IN RE: PHILADELPHIA INSURANCE INDEMNITY COMPANY, Petitioner-Appellant, v. Erika KENDALL, Respondent-Respondent.
This appeal concerns the certitude of settlements effected via email. Supreme Court held that an apparent email settlement of respondent's underinsured motorist arbitration claim was invalid for two reasons. First, the court found that it was unclear whether respondent's attorney retyped his name on his email agreeing to the settlement. His name did appear in what appears to be a prepopulated block containing his contact information at the end of the email. The motion court, in accord with precedent of this Court, found that the retyping of a name is required for an email to be “subscribed” and therefore a binding stipulation under CPLR 2104. The second basis for the court's ruling was that the email correspondence did not contain all the material terms of the settlement. We now reverse, and write to clarify that the transmission of an email, and not whether an email “signature” can be shown to be retyped, is what determines that a settlement stipulation has been subscribed for purposes of CPLR 2104.
On June 6, 2014, respondent Erika Kendall was driving her employer's car when a motor vehicle owned and operated by Khaliah T. Martin came into contact with respondent's vehicle. Martin carried automobile liability insurance with policy limits in a lesser amount than those maintained by respondent's employer, which was insured by petitioner-appellant Philadelphia Insurance Indemnity Company (Philadelphia). Kendall settled her personal injury claim against Martin, receiving the full policy amount of $25,000. Kendall then made a claim under the Supplementary Underinsured Motorist (SUM) benefit provision in the employer's automobile policy with Philadelphia. Kendall and Philadelphia proceeded to arbitration before the American Arbitration Association on Kendall's claim for SUM benefits. The arbitration hearing was held on August 15, 2019. Before, during, and after the arbitration hearing, the parties sought to settle Kendall's claim.
The arbitrator rendered her decision on September 16, 2019, awarding Kendall $975,000.1 The same day, the decision was emailed to Kendall's counsel and faxed to Philadelphia's counsel. However, neither counsel received the decision and they continued to negotiate.
On September 19, 2019, the parties reached an agreement to settle the dispute for $400,000. On that day, respondent's counsel emailed petitioner's counsel: “Confirmed - we are settled for 400K.” Below this appeared “Sincerely,” followed by counsel's name and contact information. Shortly thereafter, petitioner's counsel emailed in reply, attaching a general release, styled a “Release and Trust Agreement,” and saying, “Get it signed quickly before any decision comes in, wouldn't want your client reneging.” Respondent's counsel answered, “Thank you. Will try to get her in asap.” This email concluded with the same valediction, name, and contact information as had respondent's counsel's earlier email.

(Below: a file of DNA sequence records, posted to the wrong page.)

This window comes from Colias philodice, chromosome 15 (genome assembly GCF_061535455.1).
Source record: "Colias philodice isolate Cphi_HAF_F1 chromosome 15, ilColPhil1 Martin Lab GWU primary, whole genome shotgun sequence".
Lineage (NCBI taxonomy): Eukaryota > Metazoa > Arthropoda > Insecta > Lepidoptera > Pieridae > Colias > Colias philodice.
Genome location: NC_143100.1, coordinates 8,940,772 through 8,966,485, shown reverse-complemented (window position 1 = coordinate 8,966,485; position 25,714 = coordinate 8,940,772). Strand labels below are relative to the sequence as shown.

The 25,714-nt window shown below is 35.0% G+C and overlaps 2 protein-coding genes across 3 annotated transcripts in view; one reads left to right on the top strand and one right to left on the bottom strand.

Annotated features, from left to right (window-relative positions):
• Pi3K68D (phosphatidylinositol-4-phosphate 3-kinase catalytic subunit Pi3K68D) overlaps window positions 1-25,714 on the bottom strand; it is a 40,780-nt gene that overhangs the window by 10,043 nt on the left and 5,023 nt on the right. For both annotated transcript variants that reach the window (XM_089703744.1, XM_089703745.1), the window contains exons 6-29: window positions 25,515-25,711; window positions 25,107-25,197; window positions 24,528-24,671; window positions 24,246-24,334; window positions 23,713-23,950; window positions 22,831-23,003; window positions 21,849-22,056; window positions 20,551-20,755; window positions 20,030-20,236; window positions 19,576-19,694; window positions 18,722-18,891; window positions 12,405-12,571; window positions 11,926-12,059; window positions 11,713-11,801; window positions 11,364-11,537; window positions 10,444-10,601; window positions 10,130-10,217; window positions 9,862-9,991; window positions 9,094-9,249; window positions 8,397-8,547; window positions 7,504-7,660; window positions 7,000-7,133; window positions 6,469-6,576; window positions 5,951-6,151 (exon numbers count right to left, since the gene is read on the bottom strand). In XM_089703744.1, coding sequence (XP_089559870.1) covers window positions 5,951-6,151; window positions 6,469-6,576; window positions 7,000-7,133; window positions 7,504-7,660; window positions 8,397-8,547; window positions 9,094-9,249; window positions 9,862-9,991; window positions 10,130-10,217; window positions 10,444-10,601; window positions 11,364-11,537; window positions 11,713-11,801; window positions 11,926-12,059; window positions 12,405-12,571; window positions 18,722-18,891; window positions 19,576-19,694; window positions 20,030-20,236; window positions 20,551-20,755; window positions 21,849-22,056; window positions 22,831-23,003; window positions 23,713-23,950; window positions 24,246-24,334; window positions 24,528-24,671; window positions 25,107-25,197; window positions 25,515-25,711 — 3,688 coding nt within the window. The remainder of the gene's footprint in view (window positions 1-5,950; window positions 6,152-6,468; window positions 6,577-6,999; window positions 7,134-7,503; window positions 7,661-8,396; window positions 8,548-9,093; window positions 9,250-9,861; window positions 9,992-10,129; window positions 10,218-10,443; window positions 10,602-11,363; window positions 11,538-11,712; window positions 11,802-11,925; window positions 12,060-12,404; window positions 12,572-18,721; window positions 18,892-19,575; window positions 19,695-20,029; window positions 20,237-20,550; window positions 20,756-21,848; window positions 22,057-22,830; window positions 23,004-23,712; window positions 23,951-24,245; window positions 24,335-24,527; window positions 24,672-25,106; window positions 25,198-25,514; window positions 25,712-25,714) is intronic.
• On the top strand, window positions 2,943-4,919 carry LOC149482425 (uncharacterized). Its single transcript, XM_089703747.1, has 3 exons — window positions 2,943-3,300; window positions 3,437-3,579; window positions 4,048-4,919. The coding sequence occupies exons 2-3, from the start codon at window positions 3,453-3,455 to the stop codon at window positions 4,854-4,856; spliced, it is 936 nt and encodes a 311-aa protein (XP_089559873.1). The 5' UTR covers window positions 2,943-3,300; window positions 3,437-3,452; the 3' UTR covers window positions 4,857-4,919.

After respondent's counsel received the arbitrator's decision and before respondent signed the Release and Trust Agreement, counsel indicated that he would not proceed with the $400,000 settlement and demanded payment of the $975,000 awarded by the arbitrator. Petitioner thereupon brought this special proceeding to enforce the settlement agreement, and to vacate the arbitral award.
Supreme Court denied relief, finding that it did not appear that respondent's attorney had subscribed his email for purposes of CPLR 2104 by retyping his name in addition to his prepopulated contact information block. Respondent's counsel did not actually represent to the court that the contact information block was prepopulated, but the court implicitly placed the burden on Philadelphia to prove that counsel retyped his name. The court also found that Kendall's failure to sign the release was a necessary occurrence to finalize the settlement, and that this fact was recognized by Philadelphia's counsel's email in which she urged that Kendall's counsel get her to sign the release quickly, lest she “reneg[e].”
CPLR 2104, entitled “Stipulations,” reads in pertinent part: “An agreement between parties or their attorneys relating to any matter in an action ․ is not binding upon a party unless it is in a writing subscribed by him or his attorney ․” The Court of Appeals has said that “[t]he plain language of the statute directs that the agreement itself must be in writing, signed by the party (or attorney) to be bound” (Bonnette v. Long Is. Coll. Hosp., 3 N.Y.3d 281, 286, 785 N.Y.S.2d 738, 819 N.E.2d 206 ).2
The Court of Appeals has not opined on whether emails can satisfy CPLR 2104. In 1996, the Court of Appeals did find that a preprogrammed name on a fax transmission did not fulfill the subscription requirement (see Parma Tile Mosaic & Marble Co. v. Estate of Short, 87 N.Y.2d 524, 640 N.Y.S.2d 477, 663 N.E.2d 633 ). However, the Parma court wrote in a different era, when paper records were still an important modality, maybe the most important modality, of recording information in law and business. Since that time, the electronic storage of records has become the norm, email has become ubiquitous, and statutes allowing for electronic signatures have become widespread.3 For these reasons, and those that follow, we find that Parma is not controlling.